Castles, Catapults, and Coats of Arms
- Post Date: 7/15/2009
- Reading Time: 2 minute read
Last week, the Spurlock Museum transported 14 young campers back in time to the Middle Ages during the Club Invention day camp "Castles, Catapults, and Coats of Arms." The campers, ranging in age from 9 to 11 years old, spent 3 days at the Spurlock Museum building cardboard castles, learning about the everyday lives of apprentices in Medieval Europe as they made pipe-cleaner chain mail, and defending the Museum by constructing drawbridges and catapults from string, popsicles sticks, and rubber bands. Their studies also included sculpting clay gargoyles, learning how people in the Middle Ages used water wheels to lift weight, and investigating Medieval armor in the galleries.
After the campers spent three days exploring culture, technology, and work in the Middle Ages, the King of Spurlockia (played by the Museum's Director, Wayne Pitard) requested an audience with the young medievalists to survey the fine work they had completed in honor of his kingdom. Dressed in regalia fit for a king, Pitard listened intently as each group of campers explained the inner workings of their castles. After having approved each castle, the King of Spurlockia gathered everyone around him and knighted each camper "Protector of the Realm of Spurlockia" and presented them with an official scroll of completion for the program.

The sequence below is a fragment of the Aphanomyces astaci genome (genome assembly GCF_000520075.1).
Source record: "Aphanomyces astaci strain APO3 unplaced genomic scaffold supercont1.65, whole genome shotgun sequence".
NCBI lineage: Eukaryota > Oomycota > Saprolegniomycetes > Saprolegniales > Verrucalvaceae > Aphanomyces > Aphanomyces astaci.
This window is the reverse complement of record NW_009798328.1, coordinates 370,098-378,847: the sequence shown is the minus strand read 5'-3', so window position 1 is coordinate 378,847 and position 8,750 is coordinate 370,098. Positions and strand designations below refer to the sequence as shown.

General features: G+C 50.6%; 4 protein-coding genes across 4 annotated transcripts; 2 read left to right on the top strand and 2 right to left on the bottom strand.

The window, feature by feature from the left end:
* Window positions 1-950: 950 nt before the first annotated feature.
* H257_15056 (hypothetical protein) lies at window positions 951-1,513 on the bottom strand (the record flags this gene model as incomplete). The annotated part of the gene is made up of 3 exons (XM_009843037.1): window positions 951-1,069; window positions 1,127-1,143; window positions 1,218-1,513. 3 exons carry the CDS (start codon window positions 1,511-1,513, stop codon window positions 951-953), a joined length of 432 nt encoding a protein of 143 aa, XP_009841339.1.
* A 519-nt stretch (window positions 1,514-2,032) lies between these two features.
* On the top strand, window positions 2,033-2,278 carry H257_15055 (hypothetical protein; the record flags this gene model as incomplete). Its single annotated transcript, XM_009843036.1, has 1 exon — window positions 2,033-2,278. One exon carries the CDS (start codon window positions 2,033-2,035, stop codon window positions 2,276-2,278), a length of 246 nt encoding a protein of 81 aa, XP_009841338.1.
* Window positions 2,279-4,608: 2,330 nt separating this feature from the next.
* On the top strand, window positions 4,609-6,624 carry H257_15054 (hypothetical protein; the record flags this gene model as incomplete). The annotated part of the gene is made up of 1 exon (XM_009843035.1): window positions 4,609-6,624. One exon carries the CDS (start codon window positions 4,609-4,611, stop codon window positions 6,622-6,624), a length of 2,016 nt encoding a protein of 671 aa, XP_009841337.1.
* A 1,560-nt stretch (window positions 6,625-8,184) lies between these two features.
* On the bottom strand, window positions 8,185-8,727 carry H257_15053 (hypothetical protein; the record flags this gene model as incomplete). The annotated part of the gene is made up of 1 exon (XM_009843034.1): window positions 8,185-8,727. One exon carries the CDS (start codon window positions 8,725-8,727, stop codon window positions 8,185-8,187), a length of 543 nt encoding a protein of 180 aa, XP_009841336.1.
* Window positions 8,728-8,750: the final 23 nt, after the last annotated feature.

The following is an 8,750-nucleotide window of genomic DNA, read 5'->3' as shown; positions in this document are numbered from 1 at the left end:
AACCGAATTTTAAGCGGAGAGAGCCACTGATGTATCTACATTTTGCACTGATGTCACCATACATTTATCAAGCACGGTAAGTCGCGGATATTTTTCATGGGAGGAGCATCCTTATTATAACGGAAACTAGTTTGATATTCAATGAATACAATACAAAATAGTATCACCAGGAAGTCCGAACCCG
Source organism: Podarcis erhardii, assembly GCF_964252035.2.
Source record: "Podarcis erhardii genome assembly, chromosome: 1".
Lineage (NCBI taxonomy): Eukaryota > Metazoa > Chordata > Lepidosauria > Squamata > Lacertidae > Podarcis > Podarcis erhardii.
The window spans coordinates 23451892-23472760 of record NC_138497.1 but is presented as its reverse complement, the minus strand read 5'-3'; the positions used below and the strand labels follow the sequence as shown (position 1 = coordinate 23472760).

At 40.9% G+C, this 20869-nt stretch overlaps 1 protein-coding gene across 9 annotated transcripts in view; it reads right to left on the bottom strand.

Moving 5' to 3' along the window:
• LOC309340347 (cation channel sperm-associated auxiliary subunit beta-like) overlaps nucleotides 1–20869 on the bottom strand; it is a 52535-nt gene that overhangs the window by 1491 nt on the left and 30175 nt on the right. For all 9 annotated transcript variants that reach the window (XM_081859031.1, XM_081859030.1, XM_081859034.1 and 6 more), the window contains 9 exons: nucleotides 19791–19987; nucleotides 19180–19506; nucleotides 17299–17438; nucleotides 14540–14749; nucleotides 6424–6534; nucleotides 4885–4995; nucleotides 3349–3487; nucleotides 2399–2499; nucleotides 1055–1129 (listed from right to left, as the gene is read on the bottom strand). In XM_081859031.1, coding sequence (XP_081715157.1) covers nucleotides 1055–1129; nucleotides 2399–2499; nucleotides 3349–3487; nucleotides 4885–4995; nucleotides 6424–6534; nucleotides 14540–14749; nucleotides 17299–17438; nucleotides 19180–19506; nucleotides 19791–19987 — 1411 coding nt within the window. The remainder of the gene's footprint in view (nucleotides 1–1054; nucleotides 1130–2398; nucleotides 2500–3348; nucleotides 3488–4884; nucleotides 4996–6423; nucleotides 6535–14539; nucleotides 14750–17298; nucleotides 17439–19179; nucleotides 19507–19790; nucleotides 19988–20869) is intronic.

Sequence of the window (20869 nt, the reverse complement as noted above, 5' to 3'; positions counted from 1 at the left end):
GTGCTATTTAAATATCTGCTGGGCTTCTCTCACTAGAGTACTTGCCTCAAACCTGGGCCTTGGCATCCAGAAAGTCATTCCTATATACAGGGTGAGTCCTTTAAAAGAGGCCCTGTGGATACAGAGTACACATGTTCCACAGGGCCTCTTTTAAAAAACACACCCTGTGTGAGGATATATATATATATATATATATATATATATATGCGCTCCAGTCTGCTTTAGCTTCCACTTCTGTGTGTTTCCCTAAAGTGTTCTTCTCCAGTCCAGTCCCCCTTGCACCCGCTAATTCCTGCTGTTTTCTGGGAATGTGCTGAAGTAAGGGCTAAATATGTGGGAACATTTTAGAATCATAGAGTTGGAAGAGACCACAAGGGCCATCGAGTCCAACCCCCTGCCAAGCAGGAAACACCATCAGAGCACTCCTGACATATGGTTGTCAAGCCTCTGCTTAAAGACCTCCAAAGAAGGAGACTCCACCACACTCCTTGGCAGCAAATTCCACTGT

The kids all enjoyed the camp and came up with creative methods and models of building their various medieval contraptions. If you visit the Museum within the next month, you can see some of the campers' handiwork—one group charitably left their cardboard castle for display in the Museum's Learning Center.